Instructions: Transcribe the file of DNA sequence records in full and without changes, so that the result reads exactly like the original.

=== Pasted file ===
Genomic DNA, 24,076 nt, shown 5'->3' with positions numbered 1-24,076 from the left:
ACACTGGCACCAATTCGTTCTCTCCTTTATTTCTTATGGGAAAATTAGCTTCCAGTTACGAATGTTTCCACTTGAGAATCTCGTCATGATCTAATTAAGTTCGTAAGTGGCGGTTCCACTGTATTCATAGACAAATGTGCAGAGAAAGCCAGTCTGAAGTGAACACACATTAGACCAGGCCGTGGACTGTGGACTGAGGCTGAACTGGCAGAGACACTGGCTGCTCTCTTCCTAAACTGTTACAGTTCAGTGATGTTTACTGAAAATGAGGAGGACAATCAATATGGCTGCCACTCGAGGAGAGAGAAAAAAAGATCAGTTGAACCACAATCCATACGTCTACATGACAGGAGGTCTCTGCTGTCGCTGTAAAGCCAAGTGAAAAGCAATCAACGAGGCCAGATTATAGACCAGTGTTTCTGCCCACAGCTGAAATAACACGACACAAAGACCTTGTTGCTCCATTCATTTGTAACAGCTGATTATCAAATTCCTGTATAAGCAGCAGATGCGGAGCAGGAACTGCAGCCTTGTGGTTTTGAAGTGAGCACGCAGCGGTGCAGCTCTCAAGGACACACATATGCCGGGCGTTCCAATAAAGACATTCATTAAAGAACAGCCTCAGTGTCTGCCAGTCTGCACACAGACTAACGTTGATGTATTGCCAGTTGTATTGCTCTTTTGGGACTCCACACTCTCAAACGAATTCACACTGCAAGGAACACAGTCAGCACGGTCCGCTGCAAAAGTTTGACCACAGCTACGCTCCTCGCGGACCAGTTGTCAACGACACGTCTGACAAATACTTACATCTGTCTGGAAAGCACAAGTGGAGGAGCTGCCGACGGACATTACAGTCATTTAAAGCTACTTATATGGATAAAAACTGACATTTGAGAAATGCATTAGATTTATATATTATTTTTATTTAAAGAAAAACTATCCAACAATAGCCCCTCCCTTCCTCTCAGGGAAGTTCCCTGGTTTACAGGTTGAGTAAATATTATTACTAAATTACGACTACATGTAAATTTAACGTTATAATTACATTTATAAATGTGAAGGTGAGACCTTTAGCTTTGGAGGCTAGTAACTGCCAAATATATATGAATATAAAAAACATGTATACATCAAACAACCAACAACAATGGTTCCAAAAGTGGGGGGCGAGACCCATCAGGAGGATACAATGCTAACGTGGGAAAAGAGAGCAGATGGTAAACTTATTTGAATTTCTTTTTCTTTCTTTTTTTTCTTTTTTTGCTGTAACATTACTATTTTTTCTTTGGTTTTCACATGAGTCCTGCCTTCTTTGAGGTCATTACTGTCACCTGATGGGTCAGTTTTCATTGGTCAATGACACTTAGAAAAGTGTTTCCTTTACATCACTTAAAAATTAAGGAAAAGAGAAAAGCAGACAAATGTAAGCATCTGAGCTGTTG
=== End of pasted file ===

Genomic DNA, 24,076 nt, shown 5'->3' with positions numbered 1-24,076 from the left:
ACACTGGCACCAATTCGTTCTCTCCTTTATTTCTTATGGGAAAATTAGCTTCCAGTTACGAATGTTTCCACTTGAGAATCTCGTCATGATCTAATTAAGTTCGTAAGTGGCGGTTCCACTGTATTCATAGACAAATGTGCAGAGAAAGCCAGTCTGAAGTGAACACACATTAGACCAGGCCGTGGACTGTGGACTGAGGCTGAACTGGCAGAGACACTGGCTGCTCTCTTCCTAAACTGTTACAGTTCAGTGATGTTTACTGAAAATGAGGAGGACAATCAATATGGCTGCCACTCGAGGAGAGAGAAAAAAAGATCAGTTGAACCACAATCCATACGTCTACATGACAGGAGGTCTCTGCTGTCGCTGTAAAGCCAAGTGAAAAGCAATCAACGAGGCCAGATTATAGACCAGTGTTTCTGCCCACAGCTGAAATAACACGACACAAAGACCTTGTTGCTCCATTCATTTGTAACAGCTGATTATCAAATTCCTGTATAAGCAGCAGATGCGGAGCAGGAACTGCAGCCTTGTGGTTTTGAAGTGAGCACGCAGCGGTGCAGCTCTCAAGGACACACATATGCCGGGCGTTCCAATAAAGACATTCATTAAAGAACAGCCTCAGTGTCTGCCAGTCTGCACACAGACTAACGTTGATGTATTGCCAGTTGTATTGCTCTTTTGGGACTCCACACTCTCAAACGAATTCACACTGCAAGGAACACAGTCAGCACGGTCCGCTGCAAAAGTTTGACCACAGCTACGCTCCTCGCGGACCAGTTGTCAACGACACGTCTGACAAATACTTACATCTGTCTGGAAAGCACAAGTGGAGGAGCTGCCGACGGACATTACAGTCATTTAAAGCTACTTATATGGATAAAAACTGACATTTGAGAAATGCATTAGATTTATATATTATTTTTATTTAAAGAAAAACTATCCAACAATAGCCCCTCCCTTCCTCTCAGGGAAGTTCCCTGGTTTACAGGTTGAGTAAATATTATTACTAAATTACGACTACATGTAAATTTAACGTTATAATTACATTTATAAATGTGAAGGTGAGACCTTTAGCTTTGGAGGCTAGTAACTGCCAAATATATATGAATATAAAAAACATGTATACATCAAACAACCAACAACAATGGTTCCAAAAGTGGGGGGCGAGACCCATCAGGAGGATACAATGCTAACGTGGGAAAAGAGAGCAGATGGTAAACTTATTTGAATTTCTTTTTCTTTCTTTTTTTTCTTTTTTTGCTGTAACATTACTATTTTTTCTTTGGTTTTCACATGAGTCCTGCCTTCTTTGAGGTCATTACTGTCACCTGATGGGTCAGTTTTCATTGGTCAATGACACTTAGAAAAGTGTTTCCTTTACATCACTTAAAAATTAAGGAAAAGAGAAAAGCAGACAAATGTAAGCATCTGAGCTGTTG